This week’s magazine features a story on deliverymen that’s at once disheartening (as the piece reads, “For $1.75 an hour, they put up with abusive employers, muggers, rain, snow, potholes, car accidents, six-day weeks, and lousy tips”) but also encouraging, since the service-industry bottom-dwellers are starting to rise up. Take, for instance, Javier Cruz, a delivery worker at the Backstage Deli on the Upper East Side. We’ve learned he filed a class-action suit last week after allegedly being paid a daily flat rate of just $16 plus tips (which averaged about $25 per nine-hour day) to bus tables, run food, clean up, and stock shelves. The attorney involved, Justin A. Zeller, tells us this isn’t his most bizarre case.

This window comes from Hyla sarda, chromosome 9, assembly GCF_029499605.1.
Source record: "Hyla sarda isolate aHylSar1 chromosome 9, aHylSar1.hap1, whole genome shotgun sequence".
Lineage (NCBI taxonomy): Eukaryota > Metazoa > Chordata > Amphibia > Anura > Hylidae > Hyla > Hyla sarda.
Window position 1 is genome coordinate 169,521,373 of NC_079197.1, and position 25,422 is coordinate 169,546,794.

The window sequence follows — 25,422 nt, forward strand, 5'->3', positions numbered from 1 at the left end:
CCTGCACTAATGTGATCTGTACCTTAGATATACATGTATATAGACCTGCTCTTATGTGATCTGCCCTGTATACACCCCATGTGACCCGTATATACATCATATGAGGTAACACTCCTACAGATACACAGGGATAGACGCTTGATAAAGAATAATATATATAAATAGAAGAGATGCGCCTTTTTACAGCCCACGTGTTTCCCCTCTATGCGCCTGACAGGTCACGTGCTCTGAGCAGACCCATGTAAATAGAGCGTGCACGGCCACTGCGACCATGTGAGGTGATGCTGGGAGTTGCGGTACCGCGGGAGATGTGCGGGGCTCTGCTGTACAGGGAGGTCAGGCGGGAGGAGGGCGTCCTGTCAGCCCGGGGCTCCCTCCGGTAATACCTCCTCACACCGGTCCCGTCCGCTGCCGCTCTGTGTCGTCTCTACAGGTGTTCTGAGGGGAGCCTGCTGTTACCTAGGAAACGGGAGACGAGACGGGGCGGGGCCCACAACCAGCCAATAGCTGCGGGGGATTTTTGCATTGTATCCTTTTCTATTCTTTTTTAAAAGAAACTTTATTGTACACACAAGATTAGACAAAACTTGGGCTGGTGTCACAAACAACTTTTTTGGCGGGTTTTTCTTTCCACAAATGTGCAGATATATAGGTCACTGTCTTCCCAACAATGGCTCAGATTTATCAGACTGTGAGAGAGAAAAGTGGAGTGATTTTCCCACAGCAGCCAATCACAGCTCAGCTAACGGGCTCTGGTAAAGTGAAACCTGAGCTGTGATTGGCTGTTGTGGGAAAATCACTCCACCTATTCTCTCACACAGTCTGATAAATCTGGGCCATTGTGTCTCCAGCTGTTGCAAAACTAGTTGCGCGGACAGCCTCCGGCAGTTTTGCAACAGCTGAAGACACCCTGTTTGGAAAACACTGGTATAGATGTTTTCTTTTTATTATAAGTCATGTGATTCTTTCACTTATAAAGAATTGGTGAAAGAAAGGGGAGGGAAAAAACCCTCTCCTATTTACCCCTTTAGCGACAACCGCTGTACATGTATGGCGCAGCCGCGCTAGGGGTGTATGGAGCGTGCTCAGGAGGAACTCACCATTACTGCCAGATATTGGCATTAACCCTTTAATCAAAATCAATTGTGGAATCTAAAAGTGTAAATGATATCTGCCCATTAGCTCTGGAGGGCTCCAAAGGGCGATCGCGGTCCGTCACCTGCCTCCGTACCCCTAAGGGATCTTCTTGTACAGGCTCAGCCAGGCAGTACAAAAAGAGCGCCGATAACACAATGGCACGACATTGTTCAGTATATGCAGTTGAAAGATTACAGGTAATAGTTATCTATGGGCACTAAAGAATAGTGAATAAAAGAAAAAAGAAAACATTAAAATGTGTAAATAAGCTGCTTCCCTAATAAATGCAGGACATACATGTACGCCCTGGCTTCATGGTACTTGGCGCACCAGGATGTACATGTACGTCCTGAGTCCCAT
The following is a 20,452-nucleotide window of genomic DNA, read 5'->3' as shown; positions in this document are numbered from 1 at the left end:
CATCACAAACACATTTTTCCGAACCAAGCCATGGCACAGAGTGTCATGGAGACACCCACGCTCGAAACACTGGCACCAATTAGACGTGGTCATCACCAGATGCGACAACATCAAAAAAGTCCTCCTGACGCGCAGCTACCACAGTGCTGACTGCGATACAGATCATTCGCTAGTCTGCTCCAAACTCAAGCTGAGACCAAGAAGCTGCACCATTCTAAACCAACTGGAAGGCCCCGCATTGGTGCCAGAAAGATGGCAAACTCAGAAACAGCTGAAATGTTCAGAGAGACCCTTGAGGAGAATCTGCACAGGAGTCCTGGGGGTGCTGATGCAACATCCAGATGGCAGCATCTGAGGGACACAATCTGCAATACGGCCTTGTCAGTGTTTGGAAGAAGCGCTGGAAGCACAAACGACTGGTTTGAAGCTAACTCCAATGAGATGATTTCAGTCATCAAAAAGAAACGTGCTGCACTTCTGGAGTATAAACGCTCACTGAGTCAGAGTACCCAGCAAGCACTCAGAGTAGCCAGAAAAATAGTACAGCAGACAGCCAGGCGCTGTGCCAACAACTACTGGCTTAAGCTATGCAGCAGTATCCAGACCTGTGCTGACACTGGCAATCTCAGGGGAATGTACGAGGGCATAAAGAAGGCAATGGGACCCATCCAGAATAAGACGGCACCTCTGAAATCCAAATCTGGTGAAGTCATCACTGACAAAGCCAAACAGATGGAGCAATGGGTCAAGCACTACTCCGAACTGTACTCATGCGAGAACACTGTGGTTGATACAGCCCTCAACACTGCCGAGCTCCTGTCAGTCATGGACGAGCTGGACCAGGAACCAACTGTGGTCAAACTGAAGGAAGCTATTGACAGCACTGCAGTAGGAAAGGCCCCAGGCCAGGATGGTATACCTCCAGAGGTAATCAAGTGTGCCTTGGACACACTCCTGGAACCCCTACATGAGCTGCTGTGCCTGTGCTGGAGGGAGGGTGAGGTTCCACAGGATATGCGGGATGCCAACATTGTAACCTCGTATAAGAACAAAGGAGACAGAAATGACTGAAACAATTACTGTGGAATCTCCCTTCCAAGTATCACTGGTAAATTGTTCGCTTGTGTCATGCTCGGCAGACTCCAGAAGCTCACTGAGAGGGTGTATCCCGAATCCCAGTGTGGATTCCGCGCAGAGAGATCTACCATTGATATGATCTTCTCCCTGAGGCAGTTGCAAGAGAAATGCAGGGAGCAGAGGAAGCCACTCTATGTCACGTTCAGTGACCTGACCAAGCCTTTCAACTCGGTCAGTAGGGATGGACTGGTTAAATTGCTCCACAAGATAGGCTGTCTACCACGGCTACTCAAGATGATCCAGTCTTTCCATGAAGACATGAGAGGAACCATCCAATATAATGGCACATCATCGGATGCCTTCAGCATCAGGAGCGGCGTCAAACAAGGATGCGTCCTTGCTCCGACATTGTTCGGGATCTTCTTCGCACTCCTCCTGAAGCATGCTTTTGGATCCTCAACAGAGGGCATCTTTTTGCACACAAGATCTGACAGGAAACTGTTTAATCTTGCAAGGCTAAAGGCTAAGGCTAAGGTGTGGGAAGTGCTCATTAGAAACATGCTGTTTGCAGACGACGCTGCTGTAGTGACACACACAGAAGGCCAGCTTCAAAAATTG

Zeller has also filed a lawsuit on behalf of a former deliveryman at Texas Rotisserie & Grill’s Upper East Side location who claims that he was not paid a flat or hourly rate of any kind but instead had to purchase food at a $2 discount before delivering it. (So, if a customer placed a $20 order, the deliveryman would pay the restaurant $18 for the grub and pocket the $2 difference plus a tip upon delivering it.) As Jennifer Gonnerman’s investigation reveals, these stories are all too typical — so you might want to reserve some of your next $500 bottle-service tip for the guy who’s hustling your General Tso’s.